Alcohol-attributable and alcohol-preventable mortality in Denmark: an analysis of which intake levels contribute most to alcohol's harmful and beneficial effects

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Abstrakt

The aim of the study was to quantify alcohol-attributable and -preventable mortality, totally and stratified on alcohol consumption in Denmark 2010, and to estimate alcohol-related mortality assuming different scenarios of changes in alcohol distribution in the population. We estimated alcohol-attributable and -preventable fractions based on relative risks of conditions causally associated with alcohol from meta-analyses and information on alcohol consumption in Denmark obtained from 14,458 participants in the Danish National Health Survey 2010 and corrected for adult per capita consumption. Cause-specific mortality data were obtained from the Danish Register of Causes of Death. In total, 1,373 deaths among women (5.0 % of all deaths) and 2,522 deaths among men (9.5 % of all deaths) were attributable to alcohol, while an estimated number of 765 (2.8 %) and 583 (2.2 %) deaths were prevented by alcohol. Of the alcohol-attributable deaths, 73 and 81 % occurred within the high alcohol consumption group (>14/21 drinks/week for women/men). A reduction of 50 % in the alcohol consumption was associated with a decrease of 1,406 partly alcohol-attributable deaths (46 %) and 37 alcohol-preventable deaths (3 %). Total compliance with sensible drinking guidelines with a low risk limit (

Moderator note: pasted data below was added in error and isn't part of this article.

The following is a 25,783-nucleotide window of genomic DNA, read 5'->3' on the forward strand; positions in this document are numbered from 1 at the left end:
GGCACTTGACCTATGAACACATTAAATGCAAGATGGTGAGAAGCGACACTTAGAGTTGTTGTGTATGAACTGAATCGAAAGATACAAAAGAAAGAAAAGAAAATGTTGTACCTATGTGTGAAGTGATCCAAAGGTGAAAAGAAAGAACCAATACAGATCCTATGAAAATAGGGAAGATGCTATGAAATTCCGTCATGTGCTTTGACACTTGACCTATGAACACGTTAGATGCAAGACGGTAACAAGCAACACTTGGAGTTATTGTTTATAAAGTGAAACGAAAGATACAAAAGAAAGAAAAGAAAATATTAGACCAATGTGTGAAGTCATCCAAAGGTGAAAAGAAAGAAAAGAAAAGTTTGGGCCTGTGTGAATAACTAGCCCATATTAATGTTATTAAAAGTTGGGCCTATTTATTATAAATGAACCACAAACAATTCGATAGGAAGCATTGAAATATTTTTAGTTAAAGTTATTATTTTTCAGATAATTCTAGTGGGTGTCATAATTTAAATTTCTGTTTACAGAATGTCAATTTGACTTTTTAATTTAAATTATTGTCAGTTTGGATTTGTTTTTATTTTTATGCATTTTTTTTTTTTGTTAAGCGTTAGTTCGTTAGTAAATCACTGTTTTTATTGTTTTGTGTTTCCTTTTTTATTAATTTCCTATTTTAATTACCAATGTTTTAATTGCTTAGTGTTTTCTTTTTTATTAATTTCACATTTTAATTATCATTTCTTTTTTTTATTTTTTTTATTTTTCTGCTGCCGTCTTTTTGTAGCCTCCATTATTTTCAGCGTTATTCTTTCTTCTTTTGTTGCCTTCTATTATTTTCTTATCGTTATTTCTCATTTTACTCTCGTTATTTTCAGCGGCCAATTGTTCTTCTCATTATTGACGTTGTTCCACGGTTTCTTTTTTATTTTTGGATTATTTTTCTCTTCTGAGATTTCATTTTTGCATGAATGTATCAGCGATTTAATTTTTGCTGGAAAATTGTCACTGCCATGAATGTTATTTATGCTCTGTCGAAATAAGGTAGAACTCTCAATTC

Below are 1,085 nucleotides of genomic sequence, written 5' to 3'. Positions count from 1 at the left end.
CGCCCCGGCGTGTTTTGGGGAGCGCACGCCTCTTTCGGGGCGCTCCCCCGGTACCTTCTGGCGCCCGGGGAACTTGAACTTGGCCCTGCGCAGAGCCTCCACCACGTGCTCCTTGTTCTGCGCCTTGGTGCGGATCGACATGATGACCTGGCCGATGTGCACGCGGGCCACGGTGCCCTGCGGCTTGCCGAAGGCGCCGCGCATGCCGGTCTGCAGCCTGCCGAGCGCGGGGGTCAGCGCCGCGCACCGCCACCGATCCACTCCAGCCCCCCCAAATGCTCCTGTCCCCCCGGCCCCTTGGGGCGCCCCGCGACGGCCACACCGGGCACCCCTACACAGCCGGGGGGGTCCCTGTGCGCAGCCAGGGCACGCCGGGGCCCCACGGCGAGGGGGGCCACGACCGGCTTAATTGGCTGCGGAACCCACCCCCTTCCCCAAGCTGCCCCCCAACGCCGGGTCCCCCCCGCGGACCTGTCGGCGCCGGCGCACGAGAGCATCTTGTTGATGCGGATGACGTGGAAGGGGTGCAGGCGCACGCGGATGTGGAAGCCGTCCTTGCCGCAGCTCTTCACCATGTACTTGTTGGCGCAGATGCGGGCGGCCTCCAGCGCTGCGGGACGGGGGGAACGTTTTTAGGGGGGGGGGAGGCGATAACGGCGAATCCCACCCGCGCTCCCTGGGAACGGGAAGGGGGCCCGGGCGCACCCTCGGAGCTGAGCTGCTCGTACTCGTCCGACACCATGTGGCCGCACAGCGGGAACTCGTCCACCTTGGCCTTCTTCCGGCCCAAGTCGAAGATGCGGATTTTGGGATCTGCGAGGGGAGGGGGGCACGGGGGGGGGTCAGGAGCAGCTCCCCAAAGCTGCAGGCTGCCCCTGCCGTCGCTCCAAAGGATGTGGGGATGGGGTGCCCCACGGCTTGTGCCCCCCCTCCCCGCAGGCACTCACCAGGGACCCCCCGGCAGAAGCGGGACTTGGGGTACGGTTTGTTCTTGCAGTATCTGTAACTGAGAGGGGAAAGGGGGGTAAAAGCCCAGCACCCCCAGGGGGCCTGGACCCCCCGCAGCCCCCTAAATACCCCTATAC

OriginalsprogEngelsk
TidsskriftEuropean Journal of Epidemiology
Vol/bind29
Udgave nummer1
Sider (fra-til)15-26
ISSN0393-2990
DOI
StatusUdgivet - 2014

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